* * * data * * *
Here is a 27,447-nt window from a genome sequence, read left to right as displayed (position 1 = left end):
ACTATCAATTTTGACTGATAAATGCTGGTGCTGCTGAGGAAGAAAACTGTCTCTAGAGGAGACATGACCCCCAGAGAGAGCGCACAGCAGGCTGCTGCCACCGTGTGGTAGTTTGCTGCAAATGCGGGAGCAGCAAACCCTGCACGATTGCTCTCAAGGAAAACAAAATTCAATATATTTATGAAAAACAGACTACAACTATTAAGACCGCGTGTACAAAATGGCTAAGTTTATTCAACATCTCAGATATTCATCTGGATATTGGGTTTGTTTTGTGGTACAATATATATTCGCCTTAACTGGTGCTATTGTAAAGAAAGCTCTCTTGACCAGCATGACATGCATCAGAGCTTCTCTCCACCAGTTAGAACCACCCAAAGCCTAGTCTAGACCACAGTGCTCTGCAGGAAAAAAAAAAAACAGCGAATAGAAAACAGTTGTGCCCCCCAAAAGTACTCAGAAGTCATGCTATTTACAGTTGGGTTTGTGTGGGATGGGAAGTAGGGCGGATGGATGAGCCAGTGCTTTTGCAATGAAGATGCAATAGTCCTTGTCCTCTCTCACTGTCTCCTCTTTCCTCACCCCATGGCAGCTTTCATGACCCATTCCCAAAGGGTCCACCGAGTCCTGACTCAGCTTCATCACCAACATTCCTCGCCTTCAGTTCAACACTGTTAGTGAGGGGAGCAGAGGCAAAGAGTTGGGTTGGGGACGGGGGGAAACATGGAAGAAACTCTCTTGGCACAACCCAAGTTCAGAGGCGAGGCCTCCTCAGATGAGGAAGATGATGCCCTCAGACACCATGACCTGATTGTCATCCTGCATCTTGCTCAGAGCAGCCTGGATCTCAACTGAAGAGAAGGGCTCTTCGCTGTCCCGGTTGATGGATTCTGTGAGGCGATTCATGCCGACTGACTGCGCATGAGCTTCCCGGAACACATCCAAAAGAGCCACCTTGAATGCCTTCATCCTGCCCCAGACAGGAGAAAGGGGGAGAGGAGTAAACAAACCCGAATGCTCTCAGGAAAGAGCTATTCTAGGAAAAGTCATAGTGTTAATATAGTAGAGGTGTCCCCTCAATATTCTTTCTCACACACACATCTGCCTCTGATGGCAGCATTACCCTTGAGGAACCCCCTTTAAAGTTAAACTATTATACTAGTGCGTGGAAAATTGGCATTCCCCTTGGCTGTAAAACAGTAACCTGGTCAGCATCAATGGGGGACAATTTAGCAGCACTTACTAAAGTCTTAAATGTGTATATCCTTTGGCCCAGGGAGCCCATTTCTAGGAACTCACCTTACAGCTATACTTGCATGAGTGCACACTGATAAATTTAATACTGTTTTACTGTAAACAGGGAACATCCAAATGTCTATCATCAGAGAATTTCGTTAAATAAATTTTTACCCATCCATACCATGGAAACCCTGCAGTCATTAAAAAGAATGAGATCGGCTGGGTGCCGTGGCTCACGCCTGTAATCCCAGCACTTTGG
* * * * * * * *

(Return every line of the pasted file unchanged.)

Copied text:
Here is a 27,447-nt window from a genome sequence, read left to right as displayed (position 1 = left end):
ACTATCAATTTTGACTGATAAATGCTGGTGCTGCTGAGGAAGAAAACTGTCTCTAGAGGAGACATGACCCCCAGAGAGAGCGCACAGCAGGCTGCTGCCACCGTGTGGTAGTTTGCTGCAAATGCGGGAGCAGCAAACCCTGCACGATTGCTCTCAAGGAAAACAAAATTCAATATATTTATGAAAAACAGACTACAACTATTAAGACCGCGTGTACAAAATGGCTAAGTTTATTCAACATCTCAGATATTCATCTGGATATTGGGTTTGTTTTGTGGTACAATATATATTCGCCTTAACTGGTGCTATTGTAAAGAAAGCTCTCTTGACCAGCATGACATGCATCAGAGCTTCTCTCCACCAGTTAGAACCACCCAAAGCCTAGTCTAGACCACAGTGCTCTGCAGGAAAAAAAAAAAACAGCGAATAGAAAACAGTTGTGCCCCCCAAAAGTACTCAGAAGTCATGCTATTTACAGTTGGGTTTGTGTGGGATGGGAAGTAGGGCGGATGGATGAGCCAGTGCTTTTGCAATGAAGATGCAATAGTCCTTGTCCTCTCTCACTGTCTCCTCTTTCCTCACCCCATGGCAGCTTTCATGACCCATTCCCAAAGGGTCCACCGAGTCCTGACTCAGCTTCATCACCAACATTCCTCGCCTTCAGTTCAACACTGTTAGTGAGGGGAGCAGAGGCAAAGAGTTGGGTTGGGGACGGGGGGAAACATGGAAGAAACTCTCTTGGCACAACCCAAGTTCAGAGGCGAGGCCTCCTCAGATGAGGAAGATGATGCCCTCAGACACCATGACCTGATTGTCATCCTGCATCTTGCTCAGAGCAGCCTGGATCTCAACTGAAGAGAAGGGCTCTTCGCTGTCCCGGTTGATGGATTCTGTGAGGCGATTCATGCCGACTGACTGCGCATGAGCTTCCCGGAACACATCCAAAAGAGCCACCTTGAATGCCTTCATCCTGCCCCAGACAGGAGAAAGGGGGAGAGGAGTAAACAAACCCGAATGCTCTCAGGAAAGAGCTATTCTAGGAAAAGTCATAGTGTTAATATAGTAGAGGTGTCCCCTCAATATTCTTTCTCACACACACATCTGCCTCTGATGGCAGCATTACCCTTGAGGAACCCCCTTTAAAGTTAAACTATTATACTAGTGCGTGGAAAATTGGCATTCCCCTTGGCTGTAAAACAGTAACCTGGTCAGCATCAATGGGGGACAATTTAGCAGCACTTACTAAAGTCTTAAATGTGTATATCCTTTGGCCCAGGGAGCCCATTTCTAGGAACTCACCTTACAGCTATACTTGCATGAGTGCACACTGATAAATTTAATACTGTTTTACTGTAAACAGGGAACATCCAAATGTCTATCATCAGAGAATTTCGTTAAATAAATTTTTACCCATCCATACCATGGAAACCCTGCAGTCATTAAAAAGAATGAGATCGGCTGGGTGCCGTGGCTCACGCCTGTAATCCCAGCACTTTGG